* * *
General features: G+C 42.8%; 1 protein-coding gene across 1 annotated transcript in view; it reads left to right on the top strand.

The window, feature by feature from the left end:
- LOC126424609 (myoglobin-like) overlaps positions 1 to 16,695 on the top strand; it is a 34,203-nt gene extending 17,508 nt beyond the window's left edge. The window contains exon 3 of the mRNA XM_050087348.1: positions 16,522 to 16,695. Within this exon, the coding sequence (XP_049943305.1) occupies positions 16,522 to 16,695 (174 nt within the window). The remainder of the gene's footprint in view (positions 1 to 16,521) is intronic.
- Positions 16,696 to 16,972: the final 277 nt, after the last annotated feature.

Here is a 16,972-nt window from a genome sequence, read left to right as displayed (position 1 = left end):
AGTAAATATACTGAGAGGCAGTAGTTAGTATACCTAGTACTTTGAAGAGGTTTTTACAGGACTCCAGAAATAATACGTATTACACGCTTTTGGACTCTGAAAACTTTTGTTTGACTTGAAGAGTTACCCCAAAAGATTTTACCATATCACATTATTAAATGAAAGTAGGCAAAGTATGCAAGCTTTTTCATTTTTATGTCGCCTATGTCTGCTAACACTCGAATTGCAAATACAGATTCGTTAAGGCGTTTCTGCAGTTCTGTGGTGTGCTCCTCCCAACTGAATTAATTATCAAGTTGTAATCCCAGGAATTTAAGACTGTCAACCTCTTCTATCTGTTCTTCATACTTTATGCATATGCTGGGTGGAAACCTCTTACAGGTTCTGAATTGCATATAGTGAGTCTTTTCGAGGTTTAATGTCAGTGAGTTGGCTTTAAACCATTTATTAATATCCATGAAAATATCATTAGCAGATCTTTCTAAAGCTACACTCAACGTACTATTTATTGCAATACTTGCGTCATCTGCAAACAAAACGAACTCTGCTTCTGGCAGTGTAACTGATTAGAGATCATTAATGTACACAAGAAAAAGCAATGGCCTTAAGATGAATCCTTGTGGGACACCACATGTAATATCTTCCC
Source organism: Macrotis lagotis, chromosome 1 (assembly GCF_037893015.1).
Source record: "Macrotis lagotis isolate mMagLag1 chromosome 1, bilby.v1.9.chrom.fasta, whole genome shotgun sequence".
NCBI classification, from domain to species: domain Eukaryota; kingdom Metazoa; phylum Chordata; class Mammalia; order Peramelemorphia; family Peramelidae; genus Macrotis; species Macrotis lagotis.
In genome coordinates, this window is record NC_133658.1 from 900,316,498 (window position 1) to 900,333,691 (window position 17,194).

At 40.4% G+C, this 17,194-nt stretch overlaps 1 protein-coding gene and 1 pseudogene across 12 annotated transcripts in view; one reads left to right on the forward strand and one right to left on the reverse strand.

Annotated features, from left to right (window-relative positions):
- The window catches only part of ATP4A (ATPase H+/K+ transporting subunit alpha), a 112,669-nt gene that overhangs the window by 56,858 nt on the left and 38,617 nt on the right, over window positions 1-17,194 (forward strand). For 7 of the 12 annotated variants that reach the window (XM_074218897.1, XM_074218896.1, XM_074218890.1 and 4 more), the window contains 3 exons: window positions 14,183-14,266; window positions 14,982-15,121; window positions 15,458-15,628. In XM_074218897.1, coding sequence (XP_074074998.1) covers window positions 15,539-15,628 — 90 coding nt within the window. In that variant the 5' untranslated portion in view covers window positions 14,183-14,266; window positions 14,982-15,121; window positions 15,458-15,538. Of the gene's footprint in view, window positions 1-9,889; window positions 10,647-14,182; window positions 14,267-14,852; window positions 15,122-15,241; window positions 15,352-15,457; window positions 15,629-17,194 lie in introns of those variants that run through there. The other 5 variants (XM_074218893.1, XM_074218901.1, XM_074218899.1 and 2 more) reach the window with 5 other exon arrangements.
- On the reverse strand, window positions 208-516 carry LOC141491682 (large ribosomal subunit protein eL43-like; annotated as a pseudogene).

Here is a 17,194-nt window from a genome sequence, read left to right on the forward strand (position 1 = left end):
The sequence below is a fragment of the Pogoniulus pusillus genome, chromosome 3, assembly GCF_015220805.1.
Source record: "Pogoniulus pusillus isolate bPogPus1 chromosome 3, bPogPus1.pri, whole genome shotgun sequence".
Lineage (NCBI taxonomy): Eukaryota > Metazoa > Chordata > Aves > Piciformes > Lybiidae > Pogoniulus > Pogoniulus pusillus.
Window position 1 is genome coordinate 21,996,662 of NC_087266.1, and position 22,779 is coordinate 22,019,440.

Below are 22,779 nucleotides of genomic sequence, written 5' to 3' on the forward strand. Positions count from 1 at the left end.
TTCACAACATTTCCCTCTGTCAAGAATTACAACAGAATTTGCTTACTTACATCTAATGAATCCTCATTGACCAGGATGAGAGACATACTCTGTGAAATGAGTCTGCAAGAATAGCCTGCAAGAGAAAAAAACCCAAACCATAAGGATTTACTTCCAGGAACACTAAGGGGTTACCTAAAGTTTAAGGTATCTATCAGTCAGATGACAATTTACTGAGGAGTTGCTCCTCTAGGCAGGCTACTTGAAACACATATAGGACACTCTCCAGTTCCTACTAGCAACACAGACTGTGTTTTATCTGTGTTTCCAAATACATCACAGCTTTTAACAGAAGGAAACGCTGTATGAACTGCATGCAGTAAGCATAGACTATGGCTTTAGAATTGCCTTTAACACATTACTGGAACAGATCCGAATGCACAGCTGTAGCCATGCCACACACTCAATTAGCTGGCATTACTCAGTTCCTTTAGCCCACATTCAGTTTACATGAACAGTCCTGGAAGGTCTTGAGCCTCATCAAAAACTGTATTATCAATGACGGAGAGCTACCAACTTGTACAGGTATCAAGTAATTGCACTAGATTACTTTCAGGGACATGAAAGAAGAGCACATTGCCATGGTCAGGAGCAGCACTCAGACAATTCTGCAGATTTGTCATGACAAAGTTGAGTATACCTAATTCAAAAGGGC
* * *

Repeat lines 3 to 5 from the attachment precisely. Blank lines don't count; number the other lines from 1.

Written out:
- LOC126424609 (myoglobin-like) overlaps positions 1 to 16,695 on the top strand; it is a 34,203-nt gene extending 17,508 nt beyond the window's left edge. The window contains exon 3 of the mRNA XM_050087348.1: positions 16,522 to 16,695. Within this exon, the coding sequence (XP_049943305.1) occupies positions 16,522 to 16,695 (174 nt within the window). The remainder of the gene's footprint in view (positions 1 to 16,521) is intronic.
- Positions 16,696 to 16,972: the final 277 nt, after the last annotated feature.

Here is a 16,972-nt window from a genome sequence, read left to right as displayed (position 1 = left end):